Cillian’s first experiences of sexual abuse happened when he was nine years old. It was the mid 1970s, and Cillian was living on Queensland’s Sunshine Coast with his family. His father was a violent alcoholic, and his mother was recovering from a major illness. The man who abused him had befriended his parents and gained their trust. The abuse continued for a couple of years, culminating in rape.
At the age of 13, Cillian was charged with arson. The magistrate ruled he should be remanded at a youth hospital and detention facility run by the Department of Children's Services. The culture at the centre ‘was to obey the instructions of the officers, because if you didn’t you would be bashed’.
Cillian was sexually abused at the hospital a number of times. Shortly after being admitted, he woke up to find an officer masturbating in his face. He ‘pressed his penis onto my mouth and said, thank you’.
Another time, this same officer locked Cillian in a room with some older boys. It was common for older boys to masturbate in front of the younger ones, and this is exactly what happened in this instance.
The officer watched Cillian’s reaction through a glass pane in the door. ‘I was a virgin at the time, and didn’t know how to react. I was frozen and mortified by what they were doing around me.’
In a separate instance, a different officer ‘stopped me from entering the yard, and led me to a place where the security cameras could not see us’. He gave Cillian a cigarette. Cillian believes the officer ‘knew that I had previously been sexually assaulted’, and this may be why he ‘proceeded to fondle my genitals as I smoked the cigarette’.
Cillian was made to speak with the hospital’s psychologist. ‘I was only 13 years of age and had never been in trouble with the police before, and had the psychologist telling me that I would not be going home, and that I would be incarcerated for a very long time. I can remember crying through fear.’
At the time of this abuse, Cillian did not tell anyone about it. ‘I did not mention the sexual assaults to anyone at this time, as I was confused and perplexed about what was happening.’ His contact with the psychologist ‘reinforced my fear of speaking or complaining about anything that was happening’. After several months he was released on bail for a year. When his matter was finally heard, he was found not guilty.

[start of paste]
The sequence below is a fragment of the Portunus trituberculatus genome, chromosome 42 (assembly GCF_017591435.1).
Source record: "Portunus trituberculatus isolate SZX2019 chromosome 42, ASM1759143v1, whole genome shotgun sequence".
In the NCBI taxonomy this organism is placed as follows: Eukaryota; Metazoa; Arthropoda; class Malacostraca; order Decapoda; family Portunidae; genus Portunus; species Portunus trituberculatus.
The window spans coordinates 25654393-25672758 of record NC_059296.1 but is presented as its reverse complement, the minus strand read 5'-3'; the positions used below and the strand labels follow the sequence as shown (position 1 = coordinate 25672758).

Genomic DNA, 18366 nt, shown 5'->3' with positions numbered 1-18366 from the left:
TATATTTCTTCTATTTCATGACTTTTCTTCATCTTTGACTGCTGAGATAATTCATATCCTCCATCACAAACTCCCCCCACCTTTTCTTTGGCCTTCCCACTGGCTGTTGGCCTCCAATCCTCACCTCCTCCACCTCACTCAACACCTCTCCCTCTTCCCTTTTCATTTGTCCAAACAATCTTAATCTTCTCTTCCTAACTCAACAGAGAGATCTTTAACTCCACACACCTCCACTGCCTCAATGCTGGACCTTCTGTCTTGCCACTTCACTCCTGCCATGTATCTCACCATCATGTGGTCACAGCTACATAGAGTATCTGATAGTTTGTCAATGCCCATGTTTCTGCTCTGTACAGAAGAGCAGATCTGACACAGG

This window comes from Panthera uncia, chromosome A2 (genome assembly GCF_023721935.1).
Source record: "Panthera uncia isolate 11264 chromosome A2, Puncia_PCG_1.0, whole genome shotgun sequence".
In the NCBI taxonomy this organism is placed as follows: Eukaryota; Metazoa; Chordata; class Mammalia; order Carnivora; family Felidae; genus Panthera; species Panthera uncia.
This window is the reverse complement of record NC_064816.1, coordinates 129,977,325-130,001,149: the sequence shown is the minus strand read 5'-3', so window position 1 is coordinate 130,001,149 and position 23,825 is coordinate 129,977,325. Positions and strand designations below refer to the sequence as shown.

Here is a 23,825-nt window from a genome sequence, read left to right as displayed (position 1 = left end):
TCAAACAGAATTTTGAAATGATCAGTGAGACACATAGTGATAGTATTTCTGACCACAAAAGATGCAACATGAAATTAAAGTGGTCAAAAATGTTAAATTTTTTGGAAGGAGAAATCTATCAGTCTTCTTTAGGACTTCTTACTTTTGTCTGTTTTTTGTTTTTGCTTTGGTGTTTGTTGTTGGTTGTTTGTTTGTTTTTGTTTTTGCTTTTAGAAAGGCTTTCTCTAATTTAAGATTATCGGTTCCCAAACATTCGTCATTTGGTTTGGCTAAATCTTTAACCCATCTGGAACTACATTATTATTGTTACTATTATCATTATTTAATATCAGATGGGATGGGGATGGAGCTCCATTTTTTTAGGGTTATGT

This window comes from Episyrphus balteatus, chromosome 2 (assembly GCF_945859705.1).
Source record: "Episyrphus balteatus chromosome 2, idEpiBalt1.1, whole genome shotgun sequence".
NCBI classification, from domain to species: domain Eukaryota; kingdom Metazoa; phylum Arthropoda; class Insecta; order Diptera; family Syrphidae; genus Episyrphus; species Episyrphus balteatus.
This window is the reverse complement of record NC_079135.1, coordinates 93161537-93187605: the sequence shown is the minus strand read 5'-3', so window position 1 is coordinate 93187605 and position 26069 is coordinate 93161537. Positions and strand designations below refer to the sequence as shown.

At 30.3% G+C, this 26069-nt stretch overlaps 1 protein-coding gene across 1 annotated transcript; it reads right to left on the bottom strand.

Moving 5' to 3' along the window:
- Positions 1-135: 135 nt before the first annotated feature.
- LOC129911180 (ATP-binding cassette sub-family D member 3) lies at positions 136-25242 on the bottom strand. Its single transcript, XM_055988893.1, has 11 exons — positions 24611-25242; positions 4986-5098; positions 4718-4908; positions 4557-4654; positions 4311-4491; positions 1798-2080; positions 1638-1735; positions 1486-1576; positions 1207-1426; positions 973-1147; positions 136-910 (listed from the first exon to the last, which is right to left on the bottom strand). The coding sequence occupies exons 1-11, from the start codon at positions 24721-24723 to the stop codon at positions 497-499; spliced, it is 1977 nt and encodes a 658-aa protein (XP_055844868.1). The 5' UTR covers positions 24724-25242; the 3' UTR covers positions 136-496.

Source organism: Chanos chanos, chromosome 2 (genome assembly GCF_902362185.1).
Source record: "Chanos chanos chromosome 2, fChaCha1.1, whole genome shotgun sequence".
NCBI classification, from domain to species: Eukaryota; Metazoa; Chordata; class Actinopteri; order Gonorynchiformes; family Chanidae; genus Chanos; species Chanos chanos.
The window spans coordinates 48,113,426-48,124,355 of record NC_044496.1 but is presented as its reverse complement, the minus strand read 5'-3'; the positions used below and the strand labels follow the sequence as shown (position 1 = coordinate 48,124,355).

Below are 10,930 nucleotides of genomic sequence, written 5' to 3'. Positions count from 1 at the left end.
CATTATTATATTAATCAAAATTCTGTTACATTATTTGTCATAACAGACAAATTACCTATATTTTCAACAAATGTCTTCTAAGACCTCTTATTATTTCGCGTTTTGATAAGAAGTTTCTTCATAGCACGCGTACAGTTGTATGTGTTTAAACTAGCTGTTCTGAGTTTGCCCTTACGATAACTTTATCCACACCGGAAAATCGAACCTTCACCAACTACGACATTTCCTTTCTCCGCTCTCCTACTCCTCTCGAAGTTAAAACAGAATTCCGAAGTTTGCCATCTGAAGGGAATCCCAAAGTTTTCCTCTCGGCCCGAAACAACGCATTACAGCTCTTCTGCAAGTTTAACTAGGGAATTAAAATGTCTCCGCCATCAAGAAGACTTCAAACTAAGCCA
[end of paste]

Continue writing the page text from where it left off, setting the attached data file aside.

Since then, Cillian has disclosed this abuse to his brother, but is reluctant to tell others in case he is not believed. He has difficulty trusting people, and has had problems with drug and alcohol use in the past.
When Cillian was 18 he was diagnosed with schizophrenia, and has spent some time in psychiatric facilities. In one of these units he ran into the man who had first abused him, as they were both inpatients. ‘I was confronted. And I said to myself, no, don’t get angry ... I went up to him, and I said to him, “Why’d you do it?” He said he didn’t know why.’
Cillian lives with depression and anxiety, and is unable to form the kinds of relationships he would like to have. ‘I am irritated by not being attracted by the opposite sex, because I would like to be in a relationship. I feel moved by males of a dominant nature. I am attracted to males who appear to be physically strong. I am not gay but withdraw from females. I cannot be intimate with females.’
Cillian received a $13,000 Victims of Crime payment relating to the sexual abuse by his father’s friend, but has not taken any action against the hospital so far. He has reported the abuse at the centre to the Sex Crimes Unit, but is yet to make a formal police statement.
After leaving school, Cillian met a Tai Chi master, who taught him skills that enabled him to calm down. He also attributes his resilience to his faith, good friends, sticking to his prescribed psychiatric medication, and practising celibacy.